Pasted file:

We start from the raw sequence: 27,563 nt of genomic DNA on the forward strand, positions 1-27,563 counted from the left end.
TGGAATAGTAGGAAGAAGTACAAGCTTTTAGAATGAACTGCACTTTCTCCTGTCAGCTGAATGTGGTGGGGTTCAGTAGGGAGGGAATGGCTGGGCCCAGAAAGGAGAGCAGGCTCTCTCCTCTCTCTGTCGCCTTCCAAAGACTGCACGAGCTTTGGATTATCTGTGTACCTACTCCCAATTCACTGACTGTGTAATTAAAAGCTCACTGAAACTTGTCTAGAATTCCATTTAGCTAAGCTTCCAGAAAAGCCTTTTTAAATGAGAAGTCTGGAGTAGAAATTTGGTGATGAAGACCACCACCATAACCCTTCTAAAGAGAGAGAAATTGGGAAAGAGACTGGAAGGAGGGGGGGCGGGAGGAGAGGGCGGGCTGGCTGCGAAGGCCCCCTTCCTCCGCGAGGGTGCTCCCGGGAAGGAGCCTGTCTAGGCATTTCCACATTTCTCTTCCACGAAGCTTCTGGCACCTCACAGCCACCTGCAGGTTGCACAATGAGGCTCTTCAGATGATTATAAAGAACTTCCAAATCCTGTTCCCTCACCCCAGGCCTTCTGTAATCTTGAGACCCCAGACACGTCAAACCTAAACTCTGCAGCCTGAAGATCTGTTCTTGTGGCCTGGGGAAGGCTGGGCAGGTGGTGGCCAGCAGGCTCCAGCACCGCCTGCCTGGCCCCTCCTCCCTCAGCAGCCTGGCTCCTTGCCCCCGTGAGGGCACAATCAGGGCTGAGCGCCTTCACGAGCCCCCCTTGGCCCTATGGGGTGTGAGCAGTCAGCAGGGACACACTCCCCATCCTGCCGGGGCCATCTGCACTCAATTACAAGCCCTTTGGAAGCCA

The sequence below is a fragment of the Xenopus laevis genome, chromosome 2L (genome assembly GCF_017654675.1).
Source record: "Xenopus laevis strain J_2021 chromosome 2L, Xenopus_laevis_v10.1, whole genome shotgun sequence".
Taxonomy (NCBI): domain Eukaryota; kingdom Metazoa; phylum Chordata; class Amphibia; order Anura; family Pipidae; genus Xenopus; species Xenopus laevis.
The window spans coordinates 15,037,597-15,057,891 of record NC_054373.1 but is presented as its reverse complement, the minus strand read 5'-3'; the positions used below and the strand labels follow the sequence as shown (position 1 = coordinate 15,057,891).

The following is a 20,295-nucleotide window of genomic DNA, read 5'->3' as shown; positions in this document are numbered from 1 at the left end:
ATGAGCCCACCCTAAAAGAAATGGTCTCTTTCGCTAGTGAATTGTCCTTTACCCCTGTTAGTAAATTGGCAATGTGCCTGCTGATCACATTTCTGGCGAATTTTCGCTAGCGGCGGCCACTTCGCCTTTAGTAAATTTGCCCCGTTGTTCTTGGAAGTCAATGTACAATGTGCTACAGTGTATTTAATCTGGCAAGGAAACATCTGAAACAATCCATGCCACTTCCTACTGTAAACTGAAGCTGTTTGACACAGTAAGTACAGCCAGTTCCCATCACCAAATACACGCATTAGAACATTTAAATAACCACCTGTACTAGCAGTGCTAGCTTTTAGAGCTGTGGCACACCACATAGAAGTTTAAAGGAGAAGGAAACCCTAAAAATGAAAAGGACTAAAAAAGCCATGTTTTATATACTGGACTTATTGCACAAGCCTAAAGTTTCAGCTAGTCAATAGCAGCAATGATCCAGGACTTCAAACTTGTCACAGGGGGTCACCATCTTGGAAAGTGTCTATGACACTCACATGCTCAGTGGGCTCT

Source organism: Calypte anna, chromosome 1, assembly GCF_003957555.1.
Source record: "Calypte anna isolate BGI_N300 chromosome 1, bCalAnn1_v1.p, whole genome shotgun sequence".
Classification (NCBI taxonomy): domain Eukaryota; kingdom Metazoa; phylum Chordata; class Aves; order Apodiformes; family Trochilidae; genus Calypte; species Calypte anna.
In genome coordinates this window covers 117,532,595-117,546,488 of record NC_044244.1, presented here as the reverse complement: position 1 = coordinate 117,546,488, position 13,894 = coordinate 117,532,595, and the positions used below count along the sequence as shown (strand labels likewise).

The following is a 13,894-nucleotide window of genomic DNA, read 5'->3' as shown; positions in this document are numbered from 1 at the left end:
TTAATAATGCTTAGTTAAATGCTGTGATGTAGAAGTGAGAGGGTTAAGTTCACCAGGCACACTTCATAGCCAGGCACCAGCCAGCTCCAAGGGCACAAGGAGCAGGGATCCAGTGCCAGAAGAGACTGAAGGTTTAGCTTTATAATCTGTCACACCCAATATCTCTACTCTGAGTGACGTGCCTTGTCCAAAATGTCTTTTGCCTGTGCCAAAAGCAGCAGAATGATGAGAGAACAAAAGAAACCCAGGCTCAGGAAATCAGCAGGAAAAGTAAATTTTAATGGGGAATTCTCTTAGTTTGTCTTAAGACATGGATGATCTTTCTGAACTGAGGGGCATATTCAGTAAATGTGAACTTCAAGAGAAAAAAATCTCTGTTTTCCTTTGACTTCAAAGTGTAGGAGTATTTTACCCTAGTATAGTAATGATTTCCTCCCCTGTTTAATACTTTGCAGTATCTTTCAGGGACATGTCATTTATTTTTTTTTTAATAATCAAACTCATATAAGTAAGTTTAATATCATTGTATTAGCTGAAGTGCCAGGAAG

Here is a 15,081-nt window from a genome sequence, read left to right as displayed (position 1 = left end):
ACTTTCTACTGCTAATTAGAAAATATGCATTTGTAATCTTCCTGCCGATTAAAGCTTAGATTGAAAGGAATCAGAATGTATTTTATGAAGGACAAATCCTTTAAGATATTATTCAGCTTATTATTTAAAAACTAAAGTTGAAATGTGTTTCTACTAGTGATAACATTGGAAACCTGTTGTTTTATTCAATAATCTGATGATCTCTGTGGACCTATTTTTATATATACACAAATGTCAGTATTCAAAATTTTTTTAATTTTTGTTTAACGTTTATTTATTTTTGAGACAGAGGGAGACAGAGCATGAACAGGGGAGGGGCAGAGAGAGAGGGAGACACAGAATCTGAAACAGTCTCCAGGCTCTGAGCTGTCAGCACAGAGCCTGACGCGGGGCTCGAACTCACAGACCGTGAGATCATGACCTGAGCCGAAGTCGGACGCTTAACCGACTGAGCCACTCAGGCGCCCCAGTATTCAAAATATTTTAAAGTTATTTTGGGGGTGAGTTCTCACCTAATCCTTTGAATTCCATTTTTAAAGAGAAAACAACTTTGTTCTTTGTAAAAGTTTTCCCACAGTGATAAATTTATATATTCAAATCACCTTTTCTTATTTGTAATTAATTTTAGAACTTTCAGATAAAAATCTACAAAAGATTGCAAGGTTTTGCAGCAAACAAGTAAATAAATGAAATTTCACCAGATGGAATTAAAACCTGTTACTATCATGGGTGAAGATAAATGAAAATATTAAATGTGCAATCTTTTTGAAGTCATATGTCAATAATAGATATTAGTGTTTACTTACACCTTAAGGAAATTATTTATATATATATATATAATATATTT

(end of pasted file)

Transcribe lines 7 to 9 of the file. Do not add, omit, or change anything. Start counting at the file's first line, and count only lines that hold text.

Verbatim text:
The following is a 20,295-nucleotide window of genomic DNA, read 5'->3' as shown; positions in this document are numbered from 1 at the left end:
ATGAGCCCACCCTAAAAGAAATGGTCTCTTTCGCTAGTGAATTGTCCTTTACCCCTGTTAGTAAATTGGCAATGTGCCTGCTGATCACATTTCTGGCGAATTTTCGCTAGCGGCGGCCACTTCGCCTTTAGTAAATTTGCCCCGTTGTTCTTGGAAGTCAATGTACAATGTGCTACAGTGTATTTAATCTGGCAAGGAAACATCTGAAACAATCCATGCCACTTCCTACTGTAAACTGAAGCTGTTTGACACAGTAAGTACAGCCAGTTCCCATCACCAAATACACGCATTAGAACATTTAAATAACCACCTGTACTAGCAGTGCTAGCTTTTAGAGCTGTGGCACACCACATAGAAGTTTAAAGGAGAAGGAAACCCTAAAAATGAAAAGGACTAAAAAAGCCATGTTTTATATACTGGACTTATTGCACAAGCCTAAAGTTTCAGCTAGTCAATAGCAGCAATGATCCAGGACTTCAAACTTGTCACAGGGGGTCACCATCTTGGAAAGTGTCTATGACACTCACATGCTCAGTGGGCTCT

Source organism: Calypte anna, chromosome 1, assembly GCF_003957555.1.